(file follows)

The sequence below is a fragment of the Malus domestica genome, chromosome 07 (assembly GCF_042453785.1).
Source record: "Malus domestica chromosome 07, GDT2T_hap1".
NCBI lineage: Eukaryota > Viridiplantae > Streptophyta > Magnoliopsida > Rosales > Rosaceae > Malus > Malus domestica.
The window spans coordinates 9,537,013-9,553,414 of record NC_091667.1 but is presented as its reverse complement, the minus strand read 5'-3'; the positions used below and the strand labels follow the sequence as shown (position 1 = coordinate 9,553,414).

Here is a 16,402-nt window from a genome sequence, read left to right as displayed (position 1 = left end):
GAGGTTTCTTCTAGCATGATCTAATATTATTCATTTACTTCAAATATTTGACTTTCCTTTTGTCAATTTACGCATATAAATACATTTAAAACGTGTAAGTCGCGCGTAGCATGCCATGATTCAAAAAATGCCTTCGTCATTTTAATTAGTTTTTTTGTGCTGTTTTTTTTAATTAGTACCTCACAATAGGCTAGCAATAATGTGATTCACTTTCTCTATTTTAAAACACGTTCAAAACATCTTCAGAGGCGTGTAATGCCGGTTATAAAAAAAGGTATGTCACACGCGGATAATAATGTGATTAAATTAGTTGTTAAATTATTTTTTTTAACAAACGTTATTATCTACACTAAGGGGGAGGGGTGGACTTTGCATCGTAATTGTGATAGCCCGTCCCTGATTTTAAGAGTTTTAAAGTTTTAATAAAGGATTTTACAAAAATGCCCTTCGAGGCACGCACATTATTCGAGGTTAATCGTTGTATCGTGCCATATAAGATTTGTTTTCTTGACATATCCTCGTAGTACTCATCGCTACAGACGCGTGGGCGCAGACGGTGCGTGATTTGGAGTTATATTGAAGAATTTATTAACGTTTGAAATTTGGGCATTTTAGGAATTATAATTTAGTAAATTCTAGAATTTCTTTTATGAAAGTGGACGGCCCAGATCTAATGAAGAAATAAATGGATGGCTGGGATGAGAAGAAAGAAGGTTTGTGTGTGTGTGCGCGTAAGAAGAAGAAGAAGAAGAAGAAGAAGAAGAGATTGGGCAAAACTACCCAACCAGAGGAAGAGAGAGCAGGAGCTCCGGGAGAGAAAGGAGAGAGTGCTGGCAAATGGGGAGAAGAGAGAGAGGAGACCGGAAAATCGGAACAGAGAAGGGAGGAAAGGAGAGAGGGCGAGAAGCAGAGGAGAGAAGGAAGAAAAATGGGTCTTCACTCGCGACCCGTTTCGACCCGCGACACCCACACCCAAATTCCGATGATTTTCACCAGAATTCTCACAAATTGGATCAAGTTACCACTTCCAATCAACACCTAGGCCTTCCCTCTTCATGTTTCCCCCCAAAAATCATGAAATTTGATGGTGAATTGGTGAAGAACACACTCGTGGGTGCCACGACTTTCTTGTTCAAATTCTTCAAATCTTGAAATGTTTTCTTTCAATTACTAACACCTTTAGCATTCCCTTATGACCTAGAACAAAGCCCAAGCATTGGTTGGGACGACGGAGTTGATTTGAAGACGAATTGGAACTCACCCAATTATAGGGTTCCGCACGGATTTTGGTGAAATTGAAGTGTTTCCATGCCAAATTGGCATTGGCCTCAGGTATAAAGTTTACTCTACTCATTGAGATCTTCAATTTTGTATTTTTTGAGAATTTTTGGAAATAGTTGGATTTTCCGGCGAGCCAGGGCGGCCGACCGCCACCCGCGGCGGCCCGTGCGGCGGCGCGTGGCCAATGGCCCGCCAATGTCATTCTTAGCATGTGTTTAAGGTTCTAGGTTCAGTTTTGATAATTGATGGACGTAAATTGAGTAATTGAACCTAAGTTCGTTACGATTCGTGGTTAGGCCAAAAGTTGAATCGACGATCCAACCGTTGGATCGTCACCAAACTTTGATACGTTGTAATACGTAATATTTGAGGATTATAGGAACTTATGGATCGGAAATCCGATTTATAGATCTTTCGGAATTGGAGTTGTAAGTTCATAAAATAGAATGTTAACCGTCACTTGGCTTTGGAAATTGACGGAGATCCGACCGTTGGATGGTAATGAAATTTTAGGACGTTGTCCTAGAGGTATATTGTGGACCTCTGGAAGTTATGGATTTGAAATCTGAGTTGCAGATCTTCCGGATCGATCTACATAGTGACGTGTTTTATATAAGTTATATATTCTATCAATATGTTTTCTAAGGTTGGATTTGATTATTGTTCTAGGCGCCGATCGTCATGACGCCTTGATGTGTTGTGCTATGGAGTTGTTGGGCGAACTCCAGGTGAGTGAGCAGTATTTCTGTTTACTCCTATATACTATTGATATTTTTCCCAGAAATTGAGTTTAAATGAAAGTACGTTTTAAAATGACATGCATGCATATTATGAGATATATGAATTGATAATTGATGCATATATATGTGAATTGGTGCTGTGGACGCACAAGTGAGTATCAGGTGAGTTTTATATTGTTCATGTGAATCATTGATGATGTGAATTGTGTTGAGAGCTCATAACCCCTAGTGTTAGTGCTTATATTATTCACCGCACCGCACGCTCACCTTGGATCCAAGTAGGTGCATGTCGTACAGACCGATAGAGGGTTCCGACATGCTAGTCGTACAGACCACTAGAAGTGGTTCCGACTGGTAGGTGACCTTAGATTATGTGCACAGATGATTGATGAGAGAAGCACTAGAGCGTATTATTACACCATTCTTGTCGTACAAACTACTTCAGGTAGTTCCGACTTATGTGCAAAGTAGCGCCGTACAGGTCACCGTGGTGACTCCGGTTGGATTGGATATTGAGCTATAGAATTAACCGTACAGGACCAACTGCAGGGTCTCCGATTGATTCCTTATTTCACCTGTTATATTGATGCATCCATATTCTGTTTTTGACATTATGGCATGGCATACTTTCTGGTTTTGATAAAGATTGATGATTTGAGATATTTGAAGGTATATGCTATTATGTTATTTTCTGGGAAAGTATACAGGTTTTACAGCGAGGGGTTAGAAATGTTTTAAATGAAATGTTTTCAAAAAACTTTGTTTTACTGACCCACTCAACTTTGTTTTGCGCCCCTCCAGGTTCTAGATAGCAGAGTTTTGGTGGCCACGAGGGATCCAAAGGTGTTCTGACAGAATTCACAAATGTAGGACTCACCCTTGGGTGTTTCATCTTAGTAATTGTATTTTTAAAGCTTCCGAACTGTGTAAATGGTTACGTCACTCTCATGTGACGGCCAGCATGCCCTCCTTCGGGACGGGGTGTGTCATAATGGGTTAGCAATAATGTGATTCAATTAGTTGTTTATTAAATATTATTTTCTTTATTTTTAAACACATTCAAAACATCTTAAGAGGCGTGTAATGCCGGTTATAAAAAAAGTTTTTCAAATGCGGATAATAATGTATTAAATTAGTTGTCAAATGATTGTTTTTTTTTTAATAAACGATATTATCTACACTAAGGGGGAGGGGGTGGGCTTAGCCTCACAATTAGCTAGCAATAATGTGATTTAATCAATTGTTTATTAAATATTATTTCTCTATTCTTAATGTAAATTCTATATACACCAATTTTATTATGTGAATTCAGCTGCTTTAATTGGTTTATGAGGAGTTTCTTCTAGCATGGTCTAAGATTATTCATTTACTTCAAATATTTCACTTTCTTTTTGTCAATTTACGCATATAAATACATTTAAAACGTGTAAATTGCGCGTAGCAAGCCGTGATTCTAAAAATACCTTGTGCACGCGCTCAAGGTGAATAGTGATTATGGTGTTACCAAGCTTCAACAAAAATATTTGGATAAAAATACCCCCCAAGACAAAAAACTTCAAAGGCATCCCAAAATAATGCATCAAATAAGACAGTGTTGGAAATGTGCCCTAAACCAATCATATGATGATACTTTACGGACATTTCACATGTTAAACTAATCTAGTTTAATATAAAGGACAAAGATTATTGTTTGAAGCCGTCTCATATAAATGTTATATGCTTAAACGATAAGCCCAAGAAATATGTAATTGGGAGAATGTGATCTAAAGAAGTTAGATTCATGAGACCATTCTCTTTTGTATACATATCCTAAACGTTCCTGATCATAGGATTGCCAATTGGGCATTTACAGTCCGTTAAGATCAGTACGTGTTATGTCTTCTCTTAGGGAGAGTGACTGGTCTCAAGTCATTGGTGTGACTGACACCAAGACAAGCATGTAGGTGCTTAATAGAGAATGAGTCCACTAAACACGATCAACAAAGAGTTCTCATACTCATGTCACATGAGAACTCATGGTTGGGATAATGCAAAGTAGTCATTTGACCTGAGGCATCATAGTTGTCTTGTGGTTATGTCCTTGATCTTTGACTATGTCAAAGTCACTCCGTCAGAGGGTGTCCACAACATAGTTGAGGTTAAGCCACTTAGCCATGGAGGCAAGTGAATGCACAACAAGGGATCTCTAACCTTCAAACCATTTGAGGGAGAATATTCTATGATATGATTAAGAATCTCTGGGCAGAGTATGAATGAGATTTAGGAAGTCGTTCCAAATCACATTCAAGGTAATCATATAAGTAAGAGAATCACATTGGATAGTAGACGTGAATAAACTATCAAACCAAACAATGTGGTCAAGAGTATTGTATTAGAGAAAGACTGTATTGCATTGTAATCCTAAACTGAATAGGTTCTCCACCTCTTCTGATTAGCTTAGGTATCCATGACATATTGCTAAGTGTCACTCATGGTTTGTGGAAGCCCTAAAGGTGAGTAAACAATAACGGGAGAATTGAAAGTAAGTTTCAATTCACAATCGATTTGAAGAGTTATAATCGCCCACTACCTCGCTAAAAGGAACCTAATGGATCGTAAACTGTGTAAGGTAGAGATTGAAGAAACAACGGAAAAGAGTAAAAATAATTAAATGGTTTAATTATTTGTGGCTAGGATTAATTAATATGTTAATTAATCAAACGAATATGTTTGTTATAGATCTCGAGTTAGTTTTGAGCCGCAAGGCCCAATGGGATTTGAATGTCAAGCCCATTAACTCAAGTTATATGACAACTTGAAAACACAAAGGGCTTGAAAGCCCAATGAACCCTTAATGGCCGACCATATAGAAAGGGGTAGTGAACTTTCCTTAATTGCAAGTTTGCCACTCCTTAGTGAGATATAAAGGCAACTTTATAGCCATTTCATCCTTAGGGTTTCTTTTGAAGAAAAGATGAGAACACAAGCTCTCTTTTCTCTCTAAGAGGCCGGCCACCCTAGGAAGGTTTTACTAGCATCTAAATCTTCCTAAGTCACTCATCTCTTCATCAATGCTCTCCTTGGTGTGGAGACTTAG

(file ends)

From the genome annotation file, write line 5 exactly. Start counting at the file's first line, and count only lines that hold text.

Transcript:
Here is a 16,402-nt window from a genome sequence, read left to right as displayed (position 1 = left end):